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NEW YORK STATE WINES

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New York State is comprised of six major wine growing regions: the Finger Lakes, Lake Erie, Niagara Escarpment, Hudson Valley, Long Island and Champlain Valley. Vines have grown here for many hundreds of years, with the first record of plantings by the Dutch settlers in the late 17th century. For some years, the area was dominated solely by Native American varieties and hybrids, and it was only in the late 1950s that Ukrainian born Dr. Konstantin Frank began experimenting with high quality European vinifera, particularly in the Finger Lakes. Today, the region sees plantings of both hybrids and Vitis vinifera, with an increase in fine wine production that has been commanding the world’s attention. Currently there are over 420 wineries, with more than 400 established since 1976. 

Eleven deep and narrow lakes, stretching south to north toward Lake Ontario, encompass the archilimni known as the Finger Lakes. These lakes moderate the climate by either warming or cooling (depending on the season) the surrounding atmosphere, rendering viticulture possible in this part of upstate, western New York. The two largest Finger Lakes – Seneca and Cayuga, almost never freeze. This was importantly recognized by experienced German, Swiss and French settlers in the late 19th century; their eyes trained to spot freshwater orchard potential. The Finger Lakes AVA is one part of a triangle that represents North America’s premier fresh- water lake viticulture areas. The other parts of that triangle are northwestern Michigan’s peninsula AVAs, and those of Canada’s Southern Ontario province –all carved from the same glacial period approximately 11,000 years ago during which shale, limestone, and various rocky, sandy soils were deposited along the well-draining slopes of the shorelines and valleys of the lakes. This triangle of fresh water viticulture sits within what is known as the Great Lakes Basin which is somewhat similar to the Parisian Basin (Champagne, Chablis and Sancerre). The Finger Lakes region is unique in that it actually has more in common with the Michigan and Ontario AVAs than it does with the other New York state viticulture areas.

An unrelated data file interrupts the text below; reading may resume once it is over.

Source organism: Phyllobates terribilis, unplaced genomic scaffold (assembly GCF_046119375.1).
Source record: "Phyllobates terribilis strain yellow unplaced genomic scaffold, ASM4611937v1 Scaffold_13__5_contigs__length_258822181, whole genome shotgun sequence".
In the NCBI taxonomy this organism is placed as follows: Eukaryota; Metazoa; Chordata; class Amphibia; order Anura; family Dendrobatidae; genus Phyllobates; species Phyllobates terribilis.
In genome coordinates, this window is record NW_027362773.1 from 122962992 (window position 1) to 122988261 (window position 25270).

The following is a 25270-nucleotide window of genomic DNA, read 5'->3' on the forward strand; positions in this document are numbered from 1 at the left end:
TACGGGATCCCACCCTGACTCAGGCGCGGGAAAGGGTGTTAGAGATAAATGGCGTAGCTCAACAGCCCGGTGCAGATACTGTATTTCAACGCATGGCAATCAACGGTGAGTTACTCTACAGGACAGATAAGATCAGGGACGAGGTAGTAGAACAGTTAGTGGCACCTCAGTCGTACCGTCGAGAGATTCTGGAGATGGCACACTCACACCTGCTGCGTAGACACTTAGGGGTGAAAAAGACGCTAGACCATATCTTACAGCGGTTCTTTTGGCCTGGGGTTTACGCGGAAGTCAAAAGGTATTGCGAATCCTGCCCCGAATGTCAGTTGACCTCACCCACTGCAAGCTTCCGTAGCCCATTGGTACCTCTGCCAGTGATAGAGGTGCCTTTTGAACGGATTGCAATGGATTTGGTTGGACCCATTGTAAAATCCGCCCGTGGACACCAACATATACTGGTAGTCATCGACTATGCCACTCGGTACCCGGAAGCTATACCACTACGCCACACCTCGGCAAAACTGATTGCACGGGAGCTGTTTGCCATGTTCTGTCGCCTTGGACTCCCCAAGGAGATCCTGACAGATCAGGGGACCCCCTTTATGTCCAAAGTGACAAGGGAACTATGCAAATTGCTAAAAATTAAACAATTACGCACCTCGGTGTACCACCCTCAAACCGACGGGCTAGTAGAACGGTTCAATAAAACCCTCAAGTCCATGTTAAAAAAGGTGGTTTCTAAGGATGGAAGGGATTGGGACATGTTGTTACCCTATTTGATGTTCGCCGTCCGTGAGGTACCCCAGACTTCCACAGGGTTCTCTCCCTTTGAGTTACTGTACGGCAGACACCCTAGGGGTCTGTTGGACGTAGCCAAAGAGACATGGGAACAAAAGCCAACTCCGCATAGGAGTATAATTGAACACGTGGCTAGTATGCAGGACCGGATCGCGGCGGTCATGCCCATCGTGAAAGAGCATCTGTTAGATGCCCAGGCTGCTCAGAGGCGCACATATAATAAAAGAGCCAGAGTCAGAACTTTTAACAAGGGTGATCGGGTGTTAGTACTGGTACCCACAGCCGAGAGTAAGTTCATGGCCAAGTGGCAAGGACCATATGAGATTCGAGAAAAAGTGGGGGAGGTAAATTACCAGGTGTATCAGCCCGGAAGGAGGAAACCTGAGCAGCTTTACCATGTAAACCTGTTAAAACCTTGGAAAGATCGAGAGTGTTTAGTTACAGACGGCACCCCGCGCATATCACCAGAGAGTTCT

Two historical events can be considered New York’s proverbial “Judgement of Paris”. A double gold was awarded for a traditional method sparkling blend of the native labrusca Catawba and Delaware from Pleasant Valley Wine Company in 1871. Then in 1950, former Veuve Clicquot cellar master Charles Fournier’s Gold Seal Champagne Brut was given the only gold at the California State Fair, which would mark the last year that non-California wines were allowed in the competition. It is Fournier who is credited as having introduced French/ American hybrid grapes to New York State. While it’s impossible to know exactly when the first vinifera attempts were made, Dr. Konstantin Frank, a Ukrainian maverick academic specialising in extreme climate viticulture paved the way for the vinifera revolution when he grew the first commercial vinifera grapes in the 1950s. His success foreshadowed the bright future of the Finger Lakes as a premier region for Riesling (and perhaps one day Cabernet Franc) in North America. Excellent examples of Chardonnay, Pinot Noir, Blaufränkisch and a cornucopia of other, more experimental grapes can produce amazing wines in the Finger Lakes. 

 

NEW YORK STATE WINE REGIONS

 

FINGER LAKES

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QUICK FACTS    146 WINERIES / 9,393 HECTARES OF VINES / 54,6000 TONS OF GRAPES

The Finger Lakes and the stunning landscape owe much to two geological eras – the Devonian age and the Ice Age. The Devonian era led to the mighty sedimentary rock formations commonly found in the area today – particularly the masses of black shale. The lakes, starting life as northward flowing rivers, were formed from the great glacial sheet southern advancements in the Ice Age. As the ice sheet advanced, it carved the lakes and valleys even deeper, and deposited glacial debris as it retreated. One can still see the extensive gravel deposits at the south ends of the Lakes and the elongated hills formed from glacial sediment on the northern side. 

Soils here are dominated by black shale, with a significant variety of differenttop soils. The glacial melt deposited soils and rocks along the way, leading to the formation of this diverse range of soil types in close proximity to each other.

The lakes are crucial to the identity of the region. They are the “energy batteries” of the area, both insulating the vineyards from harsh frosts during the winter and cooling them during the summer. This combination leads to the long, temperate growing season essential to healthy grape development.